A press release issued on Monday by national research watchdog Stop Animal Exploitation Now criticizes New Mexico Tech for violating animal cruelty laws.

The group says it obtained through a Freedom of Information Act request a previously unreleased report in which New Mexico Tech admitted a member of its Institutional Animal Care & Use Committee has been permanently banned from animal use and expelled from that committee. SAEN wants the university to admit “it was forced to ban a researcher from all future animal experiments for abusing animals and breaking federal laws.”

The group asserts that the admitted cause for the action was the individual’s multiple federal violations “that allowed animals to die without food or water, some of whom resorted to cannibalism.”

The experimental project associated with the violations was terminated.

The group said it has contacted university President Stephen Wells, calling for the termination of all staff associated with the halted project, refunding of the grant, retraction of all publications connected to the project, and an internal audit of New Mexico Tech’s animal use program, and reconstitution of the IACUC.

The group has also made similar demands at other institutions doing animal research using federal funding, including Clemson University, University of Florida, Washington State University, University of Michigan, University of Louisiana-Lafayette, Georgia State University, Sanford Research in South Dakota, and a USDA facility in Ames, Iowa, among others.

SAEN’s press release states that if New Mexico Tech fails to make meaningful changes, the watchdog group will seek the termination of the university’s ‘Animal Welfare Assurance,’ which would end all federally funded projects.

“Revocation of the New Mexico Tech Animal Welfare Assurance will effectively terminate all animal-based federally funded projects,” said Michael A. Budkie, co-founder of SAEN, in his letter to the university.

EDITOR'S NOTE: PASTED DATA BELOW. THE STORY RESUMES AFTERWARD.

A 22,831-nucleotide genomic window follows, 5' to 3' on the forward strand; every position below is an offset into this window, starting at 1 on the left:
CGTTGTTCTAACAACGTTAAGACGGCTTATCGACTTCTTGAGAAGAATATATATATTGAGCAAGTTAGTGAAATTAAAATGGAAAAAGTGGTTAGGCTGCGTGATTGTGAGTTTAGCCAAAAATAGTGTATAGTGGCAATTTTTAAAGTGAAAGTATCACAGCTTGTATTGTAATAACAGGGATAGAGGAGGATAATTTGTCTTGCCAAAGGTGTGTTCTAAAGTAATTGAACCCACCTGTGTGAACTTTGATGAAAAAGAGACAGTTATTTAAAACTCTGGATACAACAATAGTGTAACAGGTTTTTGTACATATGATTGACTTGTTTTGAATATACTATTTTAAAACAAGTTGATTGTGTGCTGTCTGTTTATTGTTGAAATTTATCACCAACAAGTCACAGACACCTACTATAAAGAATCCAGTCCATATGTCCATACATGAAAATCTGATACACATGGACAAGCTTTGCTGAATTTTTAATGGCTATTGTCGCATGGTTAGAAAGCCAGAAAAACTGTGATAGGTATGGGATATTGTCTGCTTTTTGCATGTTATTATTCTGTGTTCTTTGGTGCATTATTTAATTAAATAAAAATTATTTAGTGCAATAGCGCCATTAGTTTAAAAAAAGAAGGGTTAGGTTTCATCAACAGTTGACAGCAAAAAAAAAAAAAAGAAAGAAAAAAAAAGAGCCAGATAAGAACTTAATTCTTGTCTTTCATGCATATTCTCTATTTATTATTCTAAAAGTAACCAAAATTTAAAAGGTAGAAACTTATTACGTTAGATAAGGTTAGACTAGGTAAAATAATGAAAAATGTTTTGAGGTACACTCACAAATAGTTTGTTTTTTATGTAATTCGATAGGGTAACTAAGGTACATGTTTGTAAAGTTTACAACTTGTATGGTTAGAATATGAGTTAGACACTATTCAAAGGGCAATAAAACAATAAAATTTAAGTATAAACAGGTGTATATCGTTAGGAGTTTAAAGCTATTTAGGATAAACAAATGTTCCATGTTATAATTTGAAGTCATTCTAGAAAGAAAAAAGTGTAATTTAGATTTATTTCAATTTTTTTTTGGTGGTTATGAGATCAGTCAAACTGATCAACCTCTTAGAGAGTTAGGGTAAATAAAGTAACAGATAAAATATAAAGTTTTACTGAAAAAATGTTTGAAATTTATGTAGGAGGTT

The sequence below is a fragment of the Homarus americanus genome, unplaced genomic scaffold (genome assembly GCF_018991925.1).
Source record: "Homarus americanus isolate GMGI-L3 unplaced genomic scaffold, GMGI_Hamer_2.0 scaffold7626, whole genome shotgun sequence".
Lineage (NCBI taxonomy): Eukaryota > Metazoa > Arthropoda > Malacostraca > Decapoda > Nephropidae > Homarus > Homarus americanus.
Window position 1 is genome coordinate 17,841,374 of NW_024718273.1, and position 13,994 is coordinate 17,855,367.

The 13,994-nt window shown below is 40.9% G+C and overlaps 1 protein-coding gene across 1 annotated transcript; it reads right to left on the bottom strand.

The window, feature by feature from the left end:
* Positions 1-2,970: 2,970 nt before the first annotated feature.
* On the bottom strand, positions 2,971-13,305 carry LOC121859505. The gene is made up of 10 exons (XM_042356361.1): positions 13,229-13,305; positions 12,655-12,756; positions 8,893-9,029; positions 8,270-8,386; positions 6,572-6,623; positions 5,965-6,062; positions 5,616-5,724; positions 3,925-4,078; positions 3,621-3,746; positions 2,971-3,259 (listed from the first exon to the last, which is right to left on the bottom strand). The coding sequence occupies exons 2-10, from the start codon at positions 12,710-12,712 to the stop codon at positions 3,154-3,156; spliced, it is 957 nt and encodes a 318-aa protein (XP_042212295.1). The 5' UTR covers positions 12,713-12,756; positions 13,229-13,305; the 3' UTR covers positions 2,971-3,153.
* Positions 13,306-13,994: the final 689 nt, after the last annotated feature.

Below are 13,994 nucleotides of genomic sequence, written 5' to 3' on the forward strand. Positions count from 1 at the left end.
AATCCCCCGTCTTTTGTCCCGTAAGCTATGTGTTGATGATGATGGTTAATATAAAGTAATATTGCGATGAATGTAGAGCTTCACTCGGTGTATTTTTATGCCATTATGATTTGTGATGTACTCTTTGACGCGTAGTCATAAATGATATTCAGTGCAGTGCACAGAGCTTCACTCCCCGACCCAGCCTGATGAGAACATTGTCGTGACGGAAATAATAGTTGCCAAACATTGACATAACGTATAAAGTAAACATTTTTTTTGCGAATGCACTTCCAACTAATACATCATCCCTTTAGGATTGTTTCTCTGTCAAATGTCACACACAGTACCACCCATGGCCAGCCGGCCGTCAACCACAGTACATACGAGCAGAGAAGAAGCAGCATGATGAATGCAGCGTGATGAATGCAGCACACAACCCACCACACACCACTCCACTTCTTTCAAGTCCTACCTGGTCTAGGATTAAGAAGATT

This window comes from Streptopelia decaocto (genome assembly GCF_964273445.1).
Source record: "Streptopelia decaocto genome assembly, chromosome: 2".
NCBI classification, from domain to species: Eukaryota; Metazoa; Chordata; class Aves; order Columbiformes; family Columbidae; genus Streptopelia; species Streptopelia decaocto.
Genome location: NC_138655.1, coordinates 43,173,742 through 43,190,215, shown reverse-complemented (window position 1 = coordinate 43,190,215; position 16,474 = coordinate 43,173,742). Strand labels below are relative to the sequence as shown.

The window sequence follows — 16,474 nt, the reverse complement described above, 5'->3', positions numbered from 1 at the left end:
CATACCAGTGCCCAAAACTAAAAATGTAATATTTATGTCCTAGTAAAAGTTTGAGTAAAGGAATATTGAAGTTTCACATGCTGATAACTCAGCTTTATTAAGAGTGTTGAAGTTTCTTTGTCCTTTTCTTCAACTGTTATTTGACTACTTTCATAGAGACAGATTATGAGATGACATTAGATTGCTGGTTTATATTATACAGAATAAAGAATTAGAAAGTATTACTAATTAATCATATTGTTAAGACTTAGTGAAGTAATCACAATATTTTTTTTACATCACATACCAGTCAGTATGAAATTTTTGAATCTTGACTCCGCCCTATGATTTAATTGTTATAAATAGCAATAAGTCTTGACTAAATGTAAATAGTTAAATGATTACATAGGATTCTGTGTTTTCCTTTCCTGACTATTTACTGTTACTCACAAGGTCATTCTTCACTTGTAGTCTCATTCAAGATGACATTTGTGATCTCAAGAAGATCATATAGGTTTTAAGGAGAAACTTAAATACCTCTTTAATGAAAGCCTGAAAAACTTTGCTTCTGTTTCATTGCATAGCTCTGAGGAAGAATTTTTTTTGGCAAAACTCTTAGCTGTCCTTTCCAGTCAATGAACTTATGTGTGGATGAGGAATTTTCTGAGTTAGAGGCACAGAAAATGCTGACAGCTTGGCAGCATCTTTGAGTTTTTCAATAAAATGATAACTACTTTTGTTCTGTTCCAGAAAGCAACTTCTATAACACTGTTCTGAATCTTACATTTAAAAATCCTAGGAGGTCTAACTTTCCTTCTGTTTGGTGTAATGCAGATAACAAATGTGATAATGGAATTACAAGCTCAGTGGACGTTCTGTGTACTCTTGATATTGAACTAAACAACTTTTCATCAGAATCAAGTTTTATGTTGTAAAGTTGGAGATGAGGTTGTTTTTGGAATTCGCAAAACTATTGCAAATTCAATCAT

When apprised of the group’s demands, Tech was quick to respond.

Mikell Coleman, Tech’s Director of Research Compliance, said in a statement the university has long-standing processes in place to address issues and complaints regarding those activities.

“Concerns raised by the organization highlight a 2021 incident involving a New Mexico Tech researcher utilizing laboratory animals in federally funded research awarded to NMT,” he said. “Concerns regarding the practices of the individual researcher were reported by a staff member and elevated to the New Mexico Tech Institutional Animal Care and Use Committee, the governing body responsible for approving and reviewing animal research practices at the university.”

The researcher involved in the reported incident was a member of the IACUC, and “pursuant to IACUC procedures, the researcher was disallowed from participating in the investigation in any capacity other than as its subject.”

Coleman also states the researcher’s privileges to work with animals were suspended pending the outcome of the IACUC investigation.

The findings concluded:

  • The researcher’s privileges to conduct animal research at New Mexico Tech were terminated.
  • The National Institutes of Health Office for Laboratory Animal Welfare was notified of the investigation’s findings and funding for the research was terminated voluntarily by NMT.
  • The researcher in question was the only individual engaged in this type of research at the institution and the incident effectively ended that type of research at New Mexico Tech.

A Tech spokesperson said the IACUC and Research Compliance staff takes animal welfare seriously, and procedures the institute has in place to respond to, investigate and correct incidents involving animal research functioned as intended.

“The conduct was discovered and reported, thoroughly investigated, and subsequently adjudicated,” the university states. “The corrective actions taken were the most severe actions the IACUC and the New Mexico Tech Research Office had the authority to take.”

Chieftain Staff Report